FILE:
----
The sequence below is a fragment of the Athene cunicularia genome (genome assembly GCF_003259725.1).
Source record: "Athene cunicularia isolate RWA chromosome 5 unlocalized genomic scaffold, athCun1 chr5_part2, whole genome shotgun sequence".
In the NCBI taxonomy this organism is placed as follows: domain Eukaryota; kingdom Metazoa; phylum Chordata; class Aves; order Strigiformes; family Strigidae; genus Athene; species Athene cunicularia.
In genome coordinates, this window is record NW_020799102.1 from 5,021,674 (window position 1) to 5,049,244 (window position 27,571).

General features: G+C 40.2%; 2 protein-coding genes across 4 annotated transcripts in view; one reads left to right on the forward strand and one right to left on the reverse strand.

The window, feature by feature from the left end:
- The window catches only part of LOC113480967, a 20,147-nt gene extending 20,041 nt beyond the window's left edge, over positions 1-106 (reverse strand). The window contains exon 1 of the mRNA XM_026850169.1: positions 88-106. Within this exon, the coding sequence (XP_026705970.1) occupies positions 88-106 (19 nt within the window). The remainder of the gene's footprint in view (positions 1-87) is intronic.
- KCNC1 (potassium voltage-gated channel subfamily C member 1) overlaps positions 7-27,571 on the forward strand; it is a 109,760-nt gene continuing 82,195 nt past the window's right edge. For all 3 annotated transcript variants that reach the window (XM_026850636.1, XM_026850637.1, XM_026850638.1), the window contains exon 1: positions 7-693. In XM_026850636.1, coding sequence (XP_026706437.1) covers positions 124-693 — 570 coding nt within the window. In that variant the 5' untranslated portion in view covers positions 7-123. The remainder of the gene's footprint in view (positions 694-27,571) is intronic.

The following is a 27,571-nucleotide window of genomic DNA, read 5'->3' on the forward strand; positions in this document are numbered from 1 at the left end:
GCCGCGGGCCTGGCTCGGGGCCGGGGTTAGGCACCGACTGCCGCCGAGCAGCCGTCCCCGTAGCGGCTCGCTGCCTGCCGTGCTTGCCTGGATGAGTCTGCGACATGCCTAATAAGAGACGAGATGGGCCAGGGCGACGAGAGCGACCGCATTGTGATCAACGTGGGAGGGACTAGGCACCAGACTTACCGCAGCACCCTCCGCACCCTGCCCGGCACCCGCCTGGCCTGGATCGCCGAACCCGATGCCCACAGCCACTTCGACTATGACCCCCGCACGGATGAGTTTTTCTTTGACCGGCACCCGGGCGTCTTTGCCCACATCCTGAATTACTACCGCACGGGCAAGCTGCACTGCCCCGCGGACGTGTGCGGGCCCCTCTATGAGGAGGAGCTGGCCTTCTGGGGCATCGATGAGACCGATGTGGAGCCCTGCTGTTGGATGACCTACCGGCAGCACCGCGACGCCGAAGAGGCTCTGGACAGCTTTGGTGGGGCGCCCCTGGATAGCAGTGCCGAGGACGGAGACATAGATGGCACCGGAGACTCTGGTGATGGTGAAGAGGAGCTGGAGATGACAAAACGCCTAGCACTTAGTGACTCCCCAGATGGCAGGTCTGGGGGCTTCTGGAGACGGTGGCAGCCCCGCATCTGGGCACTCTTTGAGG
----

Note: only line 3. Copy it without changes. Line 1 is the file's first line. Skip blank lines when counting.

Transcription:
In the NCBI taxonomy this organism is placed as follows: domain Eukaryota; kingdom Metazoa; phylum Chordata; class Aves; order Strigiformes; family Strigidae; genus Athene; species Athene cunicularia.